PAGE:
Ballyhoura Outdoor Classroom – letting kids learn at Griston Bog

 

Griston Bog
Griston Bog is the perfect outdoor classroom for inquisitive kids eager to learn about nature!

OUTDOORSY kids are happy kids, in my opinion, so I’ve been fascinated to recently learn about the Ballyhoura Outdoor Classroom, which is set to host tours of a Co Limerick raised bog during July 2016.

The project, which is run by the non-profit body Ballyhoura Heritage and Environment Ltd, is basically designed to get youngsters outside, discovering and learning about the world around them.

 

Ballyhoura Outdoor Classroom

In total, there are three sites that make up the Ballyhoura outdoor classrooms. Doneraile Park, consists of around 500 acres of woodland, wetlands and deer parks beside the River Awbeg in the north Cork village of Doneraile. It’s a lovely spot and our kids and their cousins love it! Secondly, there’s Lough Gur, near Bruff in Co Limerick, which is an archaeological and folkloric treasure trove.

Griston Bog
Griston Bog Nature Reserve in Co Tipperary

Finally, Griston Bog, which lies close to the village of Ballylanders, is a raised bog that is being used to provide visitors with an insight into why Ireland’s bogs matter in terms of flora and fauna, archaeology and the evolution of the Irish landscape.

Tours will take place throughout July from 10.30am until noon, with the organisers saying: “During the tour, visitors can enjoy the history and geography of how the bog has evolved from Ice Age to present day. In addition, there is an invaluable insight into how ways of life have changed over thousands of years.”

More information is available here and for events in August check out here.

All about the bogs

Bogs, which comes from the Irish word ‘Bogach, which means soft, come in two types – raised and blanket. They were slowly formed after the Ice Age in water-logged sites by partially-decayed plants, like sphagnum moss. Interestingly, an untouched bog is made up of up to 98% water!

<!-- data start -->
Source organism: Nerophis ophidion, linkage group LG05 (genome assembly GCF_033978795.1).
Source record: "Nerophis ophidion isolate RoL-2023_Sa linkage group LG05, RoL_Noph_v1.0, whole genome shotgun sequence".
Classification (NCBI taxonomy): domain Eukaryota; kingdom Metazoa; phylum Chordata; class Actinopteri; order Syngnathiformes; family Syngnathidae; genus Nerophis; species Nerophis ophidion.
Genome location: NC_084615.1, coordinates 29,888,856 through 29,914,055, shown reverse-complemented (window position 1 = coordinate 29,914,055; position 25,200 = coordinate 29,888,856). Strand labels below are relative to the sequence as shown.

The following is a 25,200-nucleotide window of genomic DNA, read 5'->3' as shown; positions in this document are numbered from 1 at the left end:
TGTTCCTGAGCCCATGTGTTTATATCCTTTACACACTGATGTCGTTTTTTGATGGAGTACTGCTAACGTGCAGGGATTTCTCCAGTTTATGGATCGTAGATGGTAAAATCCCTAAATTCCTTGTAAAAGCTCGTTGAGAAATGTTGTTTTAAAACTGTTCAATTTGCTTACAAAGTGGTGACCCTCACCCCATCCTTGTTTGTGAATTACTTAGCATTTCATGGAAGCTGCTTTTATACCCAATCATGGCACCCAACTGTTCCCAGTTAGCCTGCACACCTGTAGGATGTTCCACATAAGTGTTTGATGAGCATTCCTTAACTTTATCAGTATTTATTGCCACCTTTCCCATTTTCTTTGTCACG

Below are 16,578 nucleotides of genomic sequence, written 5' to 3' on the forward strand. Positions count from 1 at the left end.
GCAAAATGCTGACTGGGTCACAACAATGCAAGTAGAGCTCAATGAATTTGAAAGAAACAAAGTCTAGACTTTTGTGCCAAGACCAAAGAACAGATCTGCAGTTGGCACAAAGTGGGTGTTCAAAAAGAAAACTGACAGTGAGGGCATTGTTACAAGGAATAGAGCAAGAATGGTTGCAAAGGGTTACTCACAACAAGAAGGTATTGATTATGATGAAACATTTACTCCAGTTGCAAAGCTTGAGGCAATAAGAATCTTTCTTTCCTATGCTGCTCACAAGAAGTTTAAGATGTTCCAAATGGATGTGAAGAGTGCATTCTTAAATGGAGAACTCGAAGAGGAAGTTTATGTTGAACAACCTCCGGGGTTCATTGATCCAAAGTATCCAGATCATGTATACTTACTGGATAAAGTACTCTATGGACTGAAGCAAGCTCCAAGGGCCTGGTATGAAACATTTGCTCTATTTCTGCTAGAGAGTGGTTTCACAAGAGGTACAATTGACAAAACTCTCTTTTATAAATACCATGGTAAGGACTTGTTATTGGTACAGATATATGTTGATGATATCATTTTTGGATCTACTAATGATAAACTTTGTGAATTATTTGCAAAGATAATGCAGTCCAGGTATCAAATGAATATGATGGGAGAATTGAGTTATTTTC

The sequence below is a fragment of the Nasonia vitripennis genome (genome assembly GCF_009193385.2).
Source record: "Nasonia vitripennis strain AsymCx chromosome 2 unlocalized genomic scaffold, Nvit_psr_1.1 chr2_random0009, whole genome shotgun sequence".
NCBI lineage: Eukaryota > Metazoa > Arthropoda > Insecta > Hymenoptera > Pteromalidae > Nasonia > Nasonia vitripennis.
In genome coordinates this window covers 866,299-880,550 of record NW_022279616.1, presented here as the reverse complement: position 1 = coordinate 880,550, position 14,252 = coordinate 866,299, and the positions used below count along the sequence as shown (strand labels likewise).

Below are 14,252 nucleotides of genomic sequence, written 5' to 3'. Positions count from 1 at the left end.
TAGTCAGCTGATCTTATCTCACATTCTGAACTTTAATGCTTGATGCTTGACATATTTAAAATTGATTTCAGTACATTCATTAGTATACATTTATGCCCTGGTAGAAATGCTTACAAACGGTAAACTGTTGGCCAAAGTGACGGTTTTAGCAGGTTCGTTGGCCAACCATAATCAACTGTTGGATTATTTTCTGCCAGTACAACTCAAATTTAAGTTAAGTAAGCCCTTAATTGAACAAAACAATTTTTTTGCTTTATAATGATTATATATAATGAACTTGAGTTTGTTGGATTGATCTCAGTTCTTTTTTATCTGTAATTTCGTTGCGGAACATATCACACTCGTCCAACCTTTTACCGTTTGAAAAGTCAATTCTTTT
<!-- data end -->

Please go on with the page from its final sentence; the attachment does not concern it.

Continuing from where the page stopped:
It wasn’t until the 1700s that bogs were first widely exploited as a source of cheap fuel, ie turf. Extensive areas of bogland were also drained to provide farmland.

The impact of human activities in bogs over the past 200 years mains that over 90% of raised bogland and over 80% of blanket bogs in the Republic (figures for Northern Ireland stand at 90% and over 85% respectively) have been lost.

Why we should love our Bogs

However, efforts are underway to restore bogs – and why is this work important?

Despite being nutritionally poor because of their high rainwater content, bogs are home to a wide variety of mosses and other plants like bog cotton and sundew, as well as insects, including dragonflies and spiders.

They also provide a home for protected animals like the Irish hare, otter and hen harrier, and birds that include the endangered curlew.

Bog Body
Torso and arms of ‘Oldcroghan Man’

Children tend to love all things ghoulish, so of course the whole idea of bog bodies – mummified human remains – found in a number of Ireland’s bogs, and probably the victims of ritualistic sacrifice, would be both horrifying and fascinating!! I’m very squeamish so I struggle to even look at the pictures (however I’ve just gotten Ava (10) to proof-read for me and her response to the last two paragraphs was “Cool!” – she loved the torso pic!).

The National Museum has also just recently become home to a 10kg slab of bog butter, thought to be around 2,000 years old and probably left in Emlagh Bog in Co Meath as a gift to pagan gods.

Global warming alarm

Meanwhile, there’s one very good reason why we should all care about the future of our bogs – they act as vast containers that store an estimated 1.2 BILLION tonnes of carbon (the equivalent of 4.4 BILLION tonnes of carbon dioxide, which is a root cause of global warming.

The extraction and burning of peat releases stored CO2 back into the atmosphere adding to the planet’s spiralling climate change crisis.

Calling for an end to peat extraction, An Taisce, Ireland’s national trust, says: “Bogs are a vital store of carbon and burning turf releases far more climate-altering gases than coal. Of all fuels, turf is the worst in terms of negatively affecting the climate.”

I think that’s a pretty good argument for why children need to be encouraged to learn about bogs and to appreciate the role they play in all our lives and why they need to be cherished.

Here are some interesting facts I discovered online for children who want to learn more about bogs.

You can read my blog on why urgent action is needed to safeguard Ireland’s curlew and corncrake here.

To read all about Ballyhoura and what it offers visitors check out http://visitballyhoura.com/. And also please visit my blog if you want to subscribe for free updates or follow me on Facebook/Twitter.

 

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